Live Review: Lagwagon, The Flatliners, Dan Cribb & The Isolated

7 December 2015 | 5:04 pm | Karen Lowe

"The crowd surfers and the stage divers were getting right into Lagwagon, the mosh a tangled entity writhing along with the music."

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As most opener bands can attest to, the room is usually empty when they start to play, populated only by a handful of diehard fans, friends and family. This was not the case however for Dan Cribb & The Isolated and, especially for a Sunday night, the room already crowded. 

Guitarist Scott Connor had somehow hurt his wrist (best ask him why) but he soldiered on through the set, ever so professional (or maybe high on cat painkillers). As Dan Cribb said, they were just so happy to be playing. Dan Cribb & The Isolated set the scene and warmed the crowd up for Canadian band, The Flatliners, their first time back since their tour in 2012.

It wasn't long before The Flatliners had the crowd eating out of their hands, singing along loudly with the band. Of course, that one guy had to scream out songs at them. Their fast, loud punk worked the crowd up, getting everyone pumped. It's always great to see a band interacting with the crowd and loving every moment and The Flatliners did not disappoint. Both The Flatliners and Lagwagon have toured in Europe, Asia, the US and Australia this year alone, but any signs of fatigue weren't obvious from the way both acts performed on stage. The amount of energy that they played with infected the crowd ensuring no one would find it easy to sleep once the night ended.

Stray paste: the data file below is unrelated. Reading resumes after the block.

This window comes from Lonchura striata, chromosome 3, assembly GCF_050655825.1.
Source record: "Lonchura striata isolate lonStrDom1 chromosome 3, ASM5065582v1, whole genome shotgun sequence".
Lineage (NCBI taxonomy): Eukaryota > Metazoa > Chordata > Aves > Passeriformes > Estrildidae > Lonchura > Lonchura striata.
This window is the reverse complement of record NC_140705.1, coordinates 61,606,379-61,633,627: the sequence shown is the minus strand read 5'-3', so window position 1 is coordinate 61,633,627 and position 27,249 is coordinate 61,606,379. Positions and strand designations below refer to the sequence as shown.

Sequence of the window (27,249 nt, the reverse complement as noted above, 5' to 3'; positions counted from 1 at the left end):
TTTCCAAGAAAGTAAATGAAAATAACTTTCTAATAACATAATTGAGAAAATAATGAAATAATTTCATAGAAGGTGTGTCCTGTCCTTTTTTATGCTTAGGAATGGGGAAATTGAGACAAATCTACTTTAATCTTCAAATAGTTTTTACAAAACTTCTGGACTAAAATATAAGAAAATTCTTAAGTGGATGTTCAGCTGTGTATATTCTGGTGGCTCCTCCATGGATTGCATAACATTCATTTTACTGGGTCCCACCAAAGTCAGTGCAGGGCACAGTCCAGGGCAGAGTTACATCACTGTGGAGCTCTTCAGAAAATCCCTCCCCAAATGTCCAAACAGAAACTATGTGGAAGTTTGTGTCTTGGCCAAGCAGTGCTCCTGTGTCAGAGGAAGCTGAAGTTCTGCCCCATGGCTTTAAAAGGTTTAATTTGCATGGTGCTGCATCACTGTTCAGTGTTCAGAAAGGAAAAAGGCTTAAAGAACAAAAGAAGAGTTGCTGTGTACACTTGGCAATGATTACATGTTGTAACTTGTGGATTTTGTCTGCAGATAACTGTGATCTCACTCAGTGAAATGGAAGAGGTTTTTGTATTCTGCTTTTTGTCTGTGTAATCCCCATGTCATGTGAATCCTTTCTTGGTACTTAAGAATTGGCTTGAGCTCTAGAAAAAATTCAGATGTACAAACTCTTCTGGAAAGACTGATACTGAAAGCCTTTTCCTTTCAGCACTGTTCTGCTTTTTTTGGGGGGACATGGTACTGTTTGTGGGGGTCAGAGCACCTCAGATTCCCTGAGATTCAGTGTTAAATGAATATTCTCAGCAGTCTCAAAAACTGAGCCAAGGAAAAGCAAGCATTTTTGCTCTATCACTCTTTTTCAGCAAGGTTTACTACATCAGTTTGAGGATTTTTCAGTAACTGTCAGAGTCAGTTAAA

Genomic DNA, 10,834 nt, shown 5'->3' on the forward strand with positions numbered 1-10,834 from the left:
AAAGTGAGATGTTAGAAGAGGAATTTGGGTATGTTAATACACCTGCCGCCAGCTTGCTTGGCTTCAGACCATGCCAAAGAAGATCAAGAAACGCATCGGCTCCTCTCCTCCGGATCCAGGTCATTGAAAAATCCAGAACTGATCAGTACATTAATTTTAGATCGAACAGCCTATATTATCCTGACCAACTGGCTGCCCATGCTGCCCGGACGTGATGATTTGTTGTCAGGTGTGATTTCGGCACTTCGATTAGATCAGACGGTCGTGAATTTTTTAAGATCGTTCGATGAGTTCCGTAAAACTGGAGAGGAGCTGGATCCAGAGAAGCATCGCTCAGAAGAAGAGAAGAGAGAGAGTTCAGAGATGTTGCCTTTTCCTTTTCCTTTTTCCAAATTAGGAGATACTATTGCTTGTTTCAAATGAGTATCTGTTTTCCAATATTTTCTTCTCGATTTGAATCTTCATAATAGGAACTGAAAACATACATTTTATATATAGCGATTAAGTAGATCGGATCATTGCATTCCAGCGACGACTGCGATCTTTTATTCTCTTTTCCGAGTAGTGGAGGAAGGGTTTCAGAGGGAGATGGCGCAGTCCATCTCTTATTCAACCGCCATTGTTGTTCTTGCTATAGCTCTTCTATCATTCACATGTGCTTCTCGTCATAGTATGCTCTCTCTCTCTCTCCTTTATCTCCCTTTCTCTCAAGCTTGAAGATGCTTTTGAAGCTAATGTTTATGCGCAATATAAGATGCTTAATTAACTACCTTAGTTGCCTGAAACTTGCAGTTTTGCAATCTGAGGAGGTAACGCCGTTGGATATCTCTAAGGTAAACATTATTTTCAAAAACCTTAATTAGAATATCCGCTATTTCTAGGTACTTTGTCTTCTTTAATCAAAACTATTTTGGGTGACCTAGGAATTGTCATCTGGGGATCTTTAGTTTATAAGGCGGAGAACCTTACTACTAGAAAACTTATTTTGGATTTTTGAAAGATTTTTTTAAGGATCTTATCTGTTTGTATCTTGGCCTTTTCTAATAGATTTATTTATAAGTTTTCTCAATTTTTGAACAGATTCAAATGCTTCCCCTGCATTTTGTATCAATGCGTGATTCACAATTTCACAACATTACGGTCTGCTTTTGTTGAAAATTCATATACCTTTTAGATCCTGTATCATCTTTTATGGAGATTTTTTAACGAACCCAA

Before long, the crowd surfers and the stage divers were getting right into Lagwagon, the mosh a tangled entity writhing along with the music. They played so many songs including Bombs Away, Coffee And Cigarettes, Island Of Shame and Heartbreaking Music — dedicated to so many friends that they have lost, the latest one being Brandon Carlisle from Teenage Bottle Rockets.

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For many of us music lovers, it's the intimate gigs with no barriers that are the most exciting and the most enjoyable, especially as it's so easy to walk on stage and deliver a bottle of whiskey, sing into the mic or jump straight into the mosh, everyone making sure that no one gets hurt. Lagwagon may have played at larger venues and festivals but here, they played as hard, as loud, as enthusiastically and as brilliantly as always.